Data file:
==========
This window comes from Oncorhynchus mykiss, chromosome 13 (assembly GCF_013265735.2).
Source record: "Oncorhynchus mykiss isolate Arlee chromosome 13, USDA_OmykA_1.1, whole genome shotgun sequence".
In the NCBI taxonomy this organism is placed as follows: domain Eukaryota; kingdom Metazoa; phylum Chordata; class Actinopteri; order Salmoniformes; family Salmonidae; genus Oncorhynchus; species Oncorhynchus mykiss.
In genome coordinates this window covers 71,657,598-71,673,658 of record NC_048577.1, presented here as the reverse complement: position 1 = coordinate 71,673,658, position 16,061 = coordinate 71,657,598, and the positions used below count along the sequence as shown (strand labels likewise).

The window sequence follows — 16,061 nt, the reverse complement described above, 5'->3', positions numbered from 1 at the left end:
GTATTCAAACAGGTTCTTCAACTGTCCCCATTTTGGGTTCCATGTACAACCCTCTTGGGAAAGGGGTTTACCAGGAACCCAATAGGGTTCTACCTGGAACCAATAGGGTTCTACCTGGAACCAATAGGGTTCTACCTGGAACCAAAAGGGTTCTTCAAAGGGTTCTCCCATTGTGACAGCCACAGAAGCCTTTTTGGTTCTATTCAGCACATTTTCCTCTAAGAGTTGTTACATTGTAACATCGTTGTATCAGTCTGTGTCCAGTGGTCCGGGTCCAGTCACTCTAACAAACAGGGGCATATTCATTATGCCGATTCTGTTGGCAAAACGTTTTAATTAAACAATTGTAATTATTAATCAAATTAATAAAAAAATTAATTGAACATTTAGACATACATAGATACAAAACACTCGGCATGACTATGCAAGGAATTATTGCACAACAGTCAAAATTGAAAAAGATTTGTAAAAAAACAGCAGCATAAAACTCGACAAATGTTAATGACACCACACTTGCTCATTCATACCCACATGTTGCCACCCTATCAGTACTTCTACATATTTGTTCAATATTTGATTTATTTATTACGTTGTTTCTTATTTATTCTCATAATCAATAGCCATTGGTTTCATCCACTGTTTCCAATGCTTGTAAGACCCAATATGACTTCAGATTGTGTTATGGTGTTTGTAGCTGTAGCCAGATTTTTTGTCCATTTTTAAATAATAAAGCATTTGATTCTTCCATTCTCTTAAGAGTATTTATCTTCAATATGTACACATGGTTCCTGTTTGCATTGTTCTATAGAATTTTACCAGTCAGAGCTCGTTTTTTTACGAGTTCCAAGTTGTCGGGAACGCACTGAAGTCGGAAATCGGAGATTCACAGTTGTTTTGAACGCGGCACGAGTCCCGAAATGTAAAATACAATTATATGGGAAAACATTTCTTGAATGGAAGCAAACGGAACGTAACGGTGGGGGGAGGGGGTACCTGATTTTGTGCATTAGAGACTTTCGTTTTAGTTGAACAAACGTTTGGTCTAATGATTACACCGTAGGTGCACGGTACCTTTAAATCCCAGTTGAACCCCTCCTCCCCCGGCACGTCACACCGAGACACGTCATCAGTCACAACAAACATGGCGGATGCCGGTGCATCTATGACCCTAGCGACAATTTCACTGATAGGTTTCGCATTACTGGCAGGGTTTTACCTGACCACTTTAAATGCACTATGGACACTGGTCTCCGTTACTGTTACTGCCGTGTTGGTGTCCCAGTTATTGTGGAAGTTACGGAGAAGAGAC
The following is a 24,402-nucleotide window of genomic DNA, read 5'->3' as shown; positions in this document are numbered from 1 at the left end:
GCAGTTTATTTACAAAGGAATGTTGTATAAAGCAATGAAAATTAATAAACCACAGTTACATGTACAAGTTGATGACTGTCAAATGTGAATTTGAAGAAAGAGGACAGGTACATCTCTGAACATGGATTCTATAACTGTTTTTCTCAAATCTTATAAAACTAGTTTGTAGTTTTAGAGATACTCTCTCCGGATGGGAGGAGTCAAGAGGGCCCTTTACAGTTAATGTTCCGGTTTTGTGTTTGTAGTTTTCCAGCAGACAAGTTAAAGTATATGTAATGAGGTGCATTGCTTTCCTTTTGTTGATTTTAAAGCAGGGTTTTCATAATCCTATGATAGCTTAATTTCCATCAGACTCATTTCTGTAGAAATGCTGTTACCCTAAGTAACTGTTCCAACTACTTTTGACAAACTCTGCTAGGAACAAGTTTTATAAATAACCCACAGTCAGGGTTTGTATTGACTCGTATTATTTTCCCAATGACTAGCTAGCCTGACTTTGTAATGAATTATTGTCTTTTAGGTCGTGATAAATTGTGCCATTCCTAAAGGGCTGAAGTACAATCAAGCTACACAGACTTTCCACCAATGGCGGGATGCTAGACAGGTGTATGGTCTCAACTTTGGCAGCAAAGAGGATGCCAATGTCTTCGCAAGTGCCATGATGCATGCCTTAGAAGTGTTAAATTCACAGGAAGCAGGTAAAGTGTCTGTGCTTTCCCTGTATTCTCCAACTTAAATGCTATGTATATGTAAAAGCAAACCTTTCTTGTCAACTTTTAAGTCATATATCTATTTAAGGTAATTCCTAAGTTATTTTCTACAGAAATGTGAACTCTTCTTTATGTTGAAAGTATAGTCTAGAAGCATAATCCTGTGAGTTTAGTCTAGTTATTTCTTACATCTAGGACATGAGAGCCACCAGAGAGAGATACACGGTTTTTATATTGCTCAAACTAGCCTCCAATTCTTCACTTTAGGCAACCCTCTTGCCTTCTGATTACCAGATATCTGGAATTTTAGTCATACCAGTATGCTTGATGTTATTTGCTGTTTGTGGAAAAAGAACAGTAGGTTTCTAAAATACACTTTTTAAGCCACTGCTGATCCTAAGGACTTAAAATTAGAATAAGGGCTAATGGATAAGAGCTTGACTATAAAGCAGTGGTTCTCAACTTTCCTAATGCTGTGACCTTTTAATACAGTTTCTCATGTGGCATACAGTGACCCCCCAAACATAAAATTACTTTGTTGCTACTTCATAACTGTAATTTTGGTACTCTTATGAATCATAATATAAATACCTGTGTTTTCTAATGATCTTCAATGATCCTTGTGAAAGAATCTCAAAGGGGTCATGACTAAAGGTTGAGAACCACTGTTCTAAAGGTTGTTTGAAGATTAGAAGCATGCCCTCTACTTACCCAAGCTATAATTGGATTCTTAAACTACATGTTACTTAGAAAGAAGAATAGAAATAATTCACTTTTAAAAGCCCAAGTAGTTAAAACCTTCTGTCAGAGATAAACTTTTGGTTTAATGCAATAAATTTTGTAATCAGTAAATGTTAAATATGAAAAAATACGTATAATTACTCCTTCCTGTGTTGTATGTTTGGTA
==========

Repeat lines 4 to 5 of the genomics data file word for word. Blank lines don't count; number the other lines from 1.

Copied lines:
In genome coordinates this window covers 71,657,598-71,673,658 of record NC_048577.1, presented here as the reverse complement: position 1 = coordinate 71,673,658, position 16,061 = coordinate 71,657,598, and the positions used below count along the sequence as shown (strand labels likewise).

The window sequence follows — 16,061 nt, the reverse complement described above, 5'->3', positions numbered from 1 at the left end: